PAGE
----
Florida's Crist may run again; GOP says its ready

Published on NewsOK Modified: December 8, 2012 at 4:28 pm •  Published: December 8, 2012
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TALLAHASSEE, Fla. (AP) — Now that former Republican Gov. Charlie Crist is a Democrat, pretty much everyone in Florida's political world expects him to seek his old job.

"I will consider it, and I will think about it," Crist told The Associated Press by phone while boating off of Miami and before a planned dinner Saturday evening with former Democratic governor and Sen. Bob Graham.

The former Republican governor revealed his long-anticipated conversion Friday, after more than two years as an independent. He made the announcement on Twitter and included a photo of his new voter registration form, which he filled out at the White House.

Earlier Saturday, Florida Republicans gathered for a meeting and said they will be extra motivated to re-elect Gov. Rick Scott if his opponent is Crist, who left the GOP during his 2010 run for Senate.

"Bring it on," Peter Feaman, the party's national committeeman, told a room of Republican activists. "That man sat at my house, in my kitchen, at my breakfast table and told me he was a Ronald Reagan Republican. OK, I'm putting my boots on, because guess what? You lied to me."

Should the 56-year-old Crist run, he could become the first person to run for Florida governor as a Republican and as a Democrat. Crist only served one term before choosing to run for Senate instead of re-election.

Republicans, anticipating the switch, have been attacking him for months. As Crist campaigned with President Barack Obama and other Democrats during the fall, Republicans ran a television ad and issued scores of press releases pointing out his previous conservative positions.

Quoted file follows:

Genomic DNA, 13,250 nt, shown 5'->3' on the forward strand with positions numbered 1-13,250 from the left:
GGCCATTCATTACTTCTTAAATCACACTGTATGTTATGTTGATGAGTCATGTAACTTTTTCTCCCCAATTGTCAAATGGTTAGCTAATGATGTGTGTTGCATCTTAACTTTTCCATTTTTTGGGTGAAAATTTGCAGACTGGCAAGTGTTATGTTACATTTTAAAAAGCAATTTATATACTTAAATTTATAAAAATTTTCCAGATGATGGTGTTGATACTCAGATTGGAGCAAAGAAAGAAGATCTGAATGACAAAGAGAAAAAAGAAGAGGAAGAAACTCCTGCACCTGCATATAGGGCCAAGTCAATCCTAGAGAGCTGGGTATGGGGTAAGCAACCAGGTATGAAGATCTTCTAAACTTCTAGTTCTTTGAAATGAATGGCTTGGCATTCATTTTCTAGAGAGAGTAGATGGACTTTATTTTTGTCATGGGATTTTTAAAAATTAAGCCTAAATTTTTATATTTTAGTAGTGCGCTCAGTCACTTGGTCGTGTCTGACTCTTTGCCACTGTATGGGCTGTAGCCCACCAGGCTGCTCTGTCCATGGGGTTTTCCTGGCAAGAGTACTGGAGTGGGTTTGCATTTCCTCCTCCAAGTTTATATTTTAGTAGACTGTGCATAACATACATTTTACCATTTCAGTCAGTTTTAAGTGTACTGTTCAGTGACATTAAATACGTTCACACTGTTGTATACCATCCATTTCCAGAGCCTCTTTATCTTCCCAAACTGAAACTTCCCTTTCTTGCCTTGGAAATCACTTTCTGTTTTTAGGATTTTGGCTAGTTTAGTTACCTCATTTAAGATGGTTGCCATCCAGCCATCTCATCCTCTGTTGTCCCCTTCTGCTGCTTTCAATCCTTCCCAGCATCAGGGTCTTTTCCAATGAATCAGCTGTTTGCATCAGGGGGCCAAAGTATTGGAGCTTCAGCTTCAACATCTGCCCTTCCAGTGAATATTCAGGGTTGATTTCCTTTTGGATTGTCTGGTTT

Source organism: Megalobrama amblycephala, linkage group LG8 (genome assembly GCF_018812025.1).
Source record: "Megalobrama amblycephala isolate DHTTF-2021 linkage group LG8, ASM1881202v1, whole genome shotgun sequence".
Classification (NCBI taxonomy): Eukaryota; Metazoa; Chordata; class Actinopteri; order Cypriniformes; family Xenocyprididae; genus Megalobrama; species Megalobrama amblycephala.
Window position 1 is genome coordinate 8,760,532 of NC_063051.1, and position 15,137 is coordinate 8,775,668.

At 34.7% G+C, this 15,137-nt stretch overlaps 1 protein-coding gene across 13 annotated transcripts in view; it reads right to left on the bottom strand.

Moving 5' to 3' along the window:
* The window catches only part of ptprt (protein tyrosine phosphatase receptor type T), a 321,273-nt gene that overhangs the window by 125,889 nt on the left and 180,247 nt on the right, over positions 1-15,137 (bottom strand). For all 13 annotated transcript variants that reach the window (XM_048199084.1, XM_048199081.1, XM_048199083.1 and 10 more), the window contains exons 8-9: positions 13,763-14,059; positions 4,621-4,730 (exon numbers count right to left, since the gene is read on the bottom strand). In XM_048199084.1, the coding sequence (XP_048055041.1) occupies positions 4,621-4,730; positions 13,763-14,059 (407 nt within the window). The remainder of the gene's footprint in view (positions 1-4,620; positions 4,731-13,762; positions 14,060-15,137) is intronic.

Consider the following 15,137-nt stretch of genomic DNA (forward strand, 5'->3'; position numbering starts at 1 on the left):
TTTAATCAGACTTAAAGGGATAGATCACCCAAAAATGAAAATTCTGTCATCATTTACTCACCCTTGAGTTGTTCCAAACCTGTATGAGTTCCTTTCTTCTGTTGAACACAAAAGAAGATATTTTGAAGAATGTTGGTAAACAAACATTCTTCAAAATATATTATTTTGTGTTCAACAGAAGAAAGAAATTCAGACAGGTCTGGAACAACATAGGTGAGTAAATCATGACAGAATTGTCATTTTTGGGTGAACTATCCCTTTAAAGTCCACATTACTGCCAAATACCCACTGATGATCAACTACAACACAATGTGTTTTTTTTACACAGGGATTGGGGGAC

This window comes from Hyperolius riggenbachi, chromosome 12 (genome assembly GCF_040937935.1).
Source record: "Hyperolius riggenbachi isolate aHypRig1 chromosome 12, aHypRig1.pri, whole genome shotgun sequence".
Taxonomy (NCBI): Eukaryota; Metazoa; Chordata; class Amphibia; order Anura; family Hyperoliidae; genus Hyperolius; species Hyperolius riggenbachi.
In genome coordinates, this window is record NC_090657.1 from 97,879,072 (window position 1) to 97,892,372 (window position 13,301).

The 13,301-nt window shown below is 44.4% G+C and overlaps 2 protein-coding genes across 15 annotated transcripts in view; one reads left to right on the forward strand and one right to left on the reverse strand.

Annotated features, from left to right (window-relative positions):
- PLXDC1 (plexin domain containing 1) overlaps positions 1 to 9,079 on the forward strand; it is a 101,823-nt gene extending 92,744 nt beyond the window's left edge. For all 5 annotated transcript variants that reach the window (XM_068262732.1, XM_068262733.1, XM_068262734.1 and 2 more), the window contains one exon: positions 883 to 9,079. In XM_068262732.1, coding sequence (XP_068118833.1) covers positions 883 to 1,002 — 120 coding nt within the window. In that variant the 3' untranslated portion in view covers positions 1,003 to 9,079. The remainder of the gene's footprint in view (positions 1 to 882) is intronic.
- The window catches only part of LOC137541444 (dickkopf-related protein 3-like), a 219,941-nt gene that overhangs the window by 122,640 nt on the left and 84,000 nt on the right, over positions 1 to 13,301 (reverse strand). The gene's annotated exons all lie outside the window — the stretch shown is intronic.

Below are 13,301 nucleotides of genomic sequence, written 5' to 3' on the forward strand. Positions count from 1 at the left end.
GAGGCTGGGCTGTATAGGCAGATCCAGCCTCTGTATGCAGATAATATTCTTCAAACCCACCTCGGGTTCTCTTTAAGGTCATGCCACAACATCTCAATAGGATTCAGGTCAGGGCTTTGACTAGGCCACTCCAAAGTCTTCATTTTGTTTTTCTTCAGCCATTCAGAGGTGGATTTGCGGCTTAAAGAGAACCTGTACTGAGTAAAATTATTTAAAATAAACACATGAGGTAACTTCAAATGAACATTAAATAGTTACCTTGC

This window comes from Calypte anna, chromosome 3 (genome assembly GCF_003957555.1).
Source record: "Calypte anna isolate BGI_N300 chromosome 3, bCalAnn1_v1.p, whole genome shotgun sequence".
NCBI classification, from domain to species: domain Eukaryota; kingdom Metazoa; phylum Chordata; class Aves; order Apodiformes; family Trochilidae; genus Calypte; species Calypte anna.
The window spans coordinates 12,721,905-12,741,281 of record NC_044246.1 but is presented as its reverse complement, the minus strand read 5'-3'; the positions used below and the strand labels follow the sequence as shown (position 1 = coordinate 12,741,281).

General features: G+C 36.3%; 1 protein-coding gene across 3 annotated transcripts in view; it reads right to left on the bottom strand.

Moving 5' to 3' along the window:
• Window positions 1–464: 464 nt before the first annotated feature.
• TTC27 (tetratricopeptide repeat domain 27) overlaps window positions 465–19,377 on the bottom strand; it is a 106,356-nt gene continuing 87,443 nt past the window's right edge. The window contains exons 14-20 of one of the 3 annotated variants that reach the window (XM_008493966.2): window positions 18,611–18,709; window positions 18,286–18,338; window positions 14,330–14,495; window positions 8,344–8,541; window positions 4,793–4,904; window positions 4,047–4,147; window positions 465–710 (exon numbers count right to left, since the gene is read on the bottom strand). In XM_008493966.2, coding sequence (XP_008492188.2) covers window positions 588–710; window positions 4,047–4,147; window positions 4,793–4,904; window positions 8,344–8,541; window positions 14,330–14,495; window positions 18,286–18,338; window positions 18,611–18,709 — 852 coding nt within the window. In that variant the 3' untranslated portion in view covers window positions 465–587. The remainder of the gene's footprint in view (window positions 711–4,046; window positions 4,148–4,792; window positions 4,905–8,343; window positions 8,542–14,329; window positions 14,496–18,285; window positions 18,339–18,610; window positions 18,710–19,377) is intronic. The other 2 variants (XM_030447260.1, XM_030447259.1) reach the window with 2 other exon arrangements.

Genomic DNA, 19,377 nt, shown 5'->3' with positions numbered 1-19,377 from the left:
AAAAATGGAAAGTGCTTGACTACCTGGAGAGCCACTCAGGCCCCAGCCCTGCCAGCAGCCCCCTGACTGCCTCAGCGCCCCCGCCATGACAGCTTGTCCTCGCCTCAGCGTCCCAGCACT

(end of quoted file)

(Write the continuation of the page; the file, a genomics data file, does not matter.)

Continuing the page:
"I really feel at home. A lot of it was inspired by what Democrats have stood for, and honestly, friends have told me most of my political life, 'Charlie, you're really a Democrat and you just don't know it," Crist said.

Crist was a moderate governor and met often with Democratic leaders. At dinners in the governor's mansion, he includes both Republicans and Democrats at his head table. He endeared himself to the teachers union by vetoing a Republican priority bill that would have stripped teachers of tenure and based merit raises on test scores. He also won over many black leaders by championing civil rights issues, prompting one black lawmaker to describe him as the first black governor.

Since leaving the GOP, Crist, who called himself "the people's governor" while in office, has criticized the party for going too far to the right. Crist has already criticized Scott for refusing to extend early voting despite pleas from U.S. Sen. Bill Nelson and other Democrats.

"The leadership of the party lately has gone off the cliff, I wasn't comfortable enough," Crist said. "What I love most about our state is our people ... I just have a feeling in my heart right now that leadership doesn't appreciate that fact."

Crist was elected governor in 2006 as a Republican, succeeding two-term Republican Gov. Jeb Bush. A popular governor and considered one of the best campaigners in the state, Crist used his charisma and feel-good messages to win over voters.



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